It is not just the politically correct and compact approach, it is also
the approach which shows you the way out: you do need assurance for
components outside the TOE, but you should choose its measures correctly.
> Think this is a silly question? Think again. We're seeing an increasing number
> of products that are being written in Java, Python, and Perl. All languages
> that are translated to a portable representation and interpretated. What level
> is the implementation representation?
Think of a pure interpreter implementation for a language. You have the
source as the implementation requirement, and the interpreter as the
underlying abstract machine.
Now think of the compiler implementation of the same. It is the same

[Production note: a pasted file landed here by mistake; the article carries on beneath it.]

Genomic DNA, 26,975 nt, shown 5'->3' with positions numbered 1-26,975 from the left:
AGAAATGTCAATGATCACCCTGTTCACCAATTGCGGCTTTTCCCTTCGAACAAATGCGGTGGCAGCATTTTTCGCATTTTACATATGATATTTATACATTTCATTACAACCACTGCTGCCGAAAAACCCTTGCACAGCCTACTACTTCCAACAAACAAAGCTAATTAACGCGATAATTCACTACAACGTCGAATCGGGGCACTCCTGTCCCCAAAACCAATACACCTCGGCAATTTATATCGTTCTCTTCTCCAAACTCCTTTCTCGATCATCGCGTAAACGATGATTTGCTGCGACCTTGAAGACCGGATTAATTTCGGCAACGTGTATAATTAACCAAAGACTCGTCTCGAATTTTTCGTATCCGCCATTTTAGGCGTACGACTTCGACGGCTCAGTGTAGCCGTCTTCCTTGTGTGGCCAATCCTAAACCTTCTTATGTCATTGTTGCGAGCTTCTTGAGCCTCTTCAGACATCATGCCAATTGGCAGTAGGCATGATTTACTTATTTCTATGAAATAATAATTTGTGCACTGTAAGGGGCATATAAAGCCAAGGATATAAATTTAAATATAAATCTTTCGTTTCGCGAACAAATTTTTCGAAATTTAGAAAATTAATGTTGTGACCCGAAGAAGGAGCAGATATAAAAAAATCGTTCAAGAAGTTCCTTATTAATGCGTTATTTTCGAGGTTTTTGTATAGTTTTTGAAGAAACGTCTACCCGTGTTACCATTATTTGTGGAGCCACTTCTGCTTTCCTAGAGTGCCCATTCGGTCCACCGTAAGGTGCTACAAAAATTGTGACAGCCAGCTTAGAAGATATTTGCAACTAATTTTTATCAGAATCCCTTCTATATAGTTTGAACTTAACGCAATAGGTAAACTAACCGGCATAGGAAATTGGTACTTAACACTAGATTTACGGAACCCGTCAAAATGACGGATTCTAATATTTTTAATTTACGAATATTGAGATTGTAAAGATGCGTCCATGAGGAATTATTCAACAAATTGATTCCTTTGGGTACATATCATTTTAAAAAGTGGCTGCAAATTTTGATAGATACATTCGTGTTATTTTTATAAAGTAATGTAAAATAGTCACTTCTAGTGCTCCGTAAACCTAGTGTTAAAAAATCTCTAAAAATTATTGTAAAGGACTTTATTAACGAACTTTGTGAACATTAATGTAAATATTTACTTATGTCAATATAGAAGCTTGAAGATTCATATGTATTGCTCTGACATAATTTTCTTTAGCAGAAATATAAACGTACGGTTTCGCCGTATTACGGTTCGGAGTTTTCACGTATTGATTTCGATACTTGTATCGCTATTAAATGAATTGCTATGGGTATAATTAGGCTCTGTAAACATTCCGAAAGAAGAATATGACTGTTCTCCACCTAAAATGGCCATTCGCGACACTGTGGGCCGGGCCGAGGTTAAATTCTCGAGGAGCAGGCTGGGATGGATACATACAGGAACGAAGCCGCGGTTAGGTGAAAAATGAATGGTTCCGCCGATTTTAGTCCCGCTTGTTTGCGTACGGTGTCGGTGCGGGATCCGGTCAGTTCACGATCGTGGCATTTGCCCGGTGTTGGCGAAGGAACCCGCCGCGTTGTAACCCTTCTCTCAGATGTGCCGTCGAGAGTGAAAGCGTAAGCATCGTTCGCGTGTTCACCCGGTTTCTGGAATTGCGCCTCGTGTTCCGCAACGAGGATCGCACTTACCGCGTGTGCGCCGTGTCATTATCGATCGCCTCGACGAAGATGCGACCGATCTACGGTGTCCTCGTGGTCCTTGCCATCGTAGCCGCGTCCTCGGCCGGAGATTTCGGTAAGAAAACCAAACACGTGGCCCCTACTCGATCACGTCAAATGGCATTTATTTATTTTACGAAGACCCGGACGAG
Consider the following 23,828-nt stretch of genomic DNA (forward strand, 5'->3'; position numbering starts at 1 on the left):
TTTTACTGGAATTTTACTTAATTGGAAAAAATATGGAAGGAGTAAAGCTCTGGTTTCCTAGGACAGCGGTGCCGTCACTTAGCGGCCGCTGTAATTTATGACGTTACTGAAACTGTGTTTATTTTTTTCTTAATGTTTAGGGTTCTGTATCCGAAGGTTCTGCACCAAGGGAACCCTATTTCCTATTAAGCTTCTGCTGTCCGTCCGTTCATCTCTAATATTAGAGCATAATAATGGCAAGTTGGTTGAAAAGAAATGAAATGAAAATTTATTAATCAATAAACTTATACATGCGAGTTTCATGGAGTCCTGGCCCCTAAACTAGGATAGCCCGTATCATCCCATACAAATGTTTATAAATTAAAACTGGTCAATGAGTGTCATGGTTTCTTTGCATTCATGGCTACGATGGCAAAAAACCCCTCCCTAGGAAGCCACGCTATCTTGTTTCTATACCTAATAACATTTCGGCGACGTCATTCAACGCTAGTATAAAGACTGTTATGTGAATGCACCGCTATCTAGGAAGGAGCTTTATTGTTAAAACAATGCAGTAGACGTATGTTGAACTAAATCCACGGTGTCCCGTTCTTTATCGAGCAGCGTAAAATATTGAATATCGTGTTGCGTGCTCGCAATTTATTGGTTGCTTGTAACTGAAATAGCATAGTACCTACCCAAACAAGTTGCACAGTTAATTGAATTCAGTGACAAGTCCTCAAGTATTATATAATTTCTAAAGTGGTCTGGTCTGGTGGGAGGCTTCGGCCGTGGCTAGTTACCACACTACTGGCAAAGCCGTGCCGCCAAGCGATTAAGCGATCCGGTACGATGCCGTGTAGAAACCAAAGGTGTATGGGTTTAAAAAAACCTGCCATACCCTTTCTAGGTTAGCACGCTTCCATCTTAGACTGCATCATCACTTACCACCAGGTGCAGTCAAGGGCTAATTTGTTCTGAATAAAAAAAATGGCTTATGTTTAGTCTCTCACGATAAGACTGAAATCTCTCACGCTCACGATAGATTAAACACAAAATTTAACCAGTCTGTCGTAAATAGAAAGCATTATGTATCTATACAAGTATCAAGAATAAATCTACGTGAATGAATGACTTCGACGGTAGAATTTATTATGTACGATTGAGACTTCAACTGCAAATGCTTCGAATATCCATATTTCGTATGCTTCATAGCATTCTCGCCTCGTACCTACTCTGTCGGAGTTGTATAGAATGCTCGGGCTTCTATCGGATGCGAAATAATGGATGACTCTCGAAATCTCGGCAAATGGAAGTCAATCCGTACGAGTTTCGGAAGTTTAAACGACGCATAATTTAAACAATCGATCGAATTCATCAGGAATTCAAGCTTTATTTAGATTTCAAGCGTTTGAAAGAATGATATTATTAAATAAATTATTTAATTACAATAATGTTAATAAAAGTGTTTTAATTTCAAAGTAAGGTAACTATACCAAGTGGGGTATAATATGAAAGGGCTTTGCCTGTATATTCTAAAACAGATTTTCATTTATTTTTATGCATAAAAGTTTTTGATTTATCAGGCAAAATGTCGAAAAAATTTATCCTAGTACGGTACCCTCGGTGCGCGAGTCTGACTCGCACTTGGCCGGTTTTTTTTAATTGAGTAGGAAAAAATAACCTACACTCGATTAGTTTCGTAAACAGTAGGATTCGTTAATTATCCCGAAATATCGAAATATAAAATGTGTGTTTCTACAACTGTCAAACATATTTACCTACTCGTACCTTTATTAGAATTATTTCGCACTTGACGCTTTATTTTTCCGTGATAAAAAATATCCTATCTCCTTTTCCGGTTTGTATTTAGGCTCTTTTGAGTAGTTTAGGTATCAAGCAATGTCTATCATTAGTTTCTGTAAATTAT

program. Having it interpreted or compiled is just a technical detail
which should not be seen in the conceptual level: it should not modify
our notion of TOE boundary.
> And think about this: IF the implementation representation is the source code
> (C++, C, Perl, Python, Java, Fortran, Ada, Cobol, PL/I, Pascal, Snobol, Lisp,
> Algol 68, etc.), then do we care about which machine the certificate covers?
> Is testing on one machine for which there is a compiler for that language
> equivalent to testing on them all, if the requisite libraries are there? If
> not, why not?
This is what CCIMB defines as "configuration management nightmare", but
I call it real world. In the real world you will not just use the
product in a different configuration than it is certified in, but also use
its security functions which are not certified. This is partly because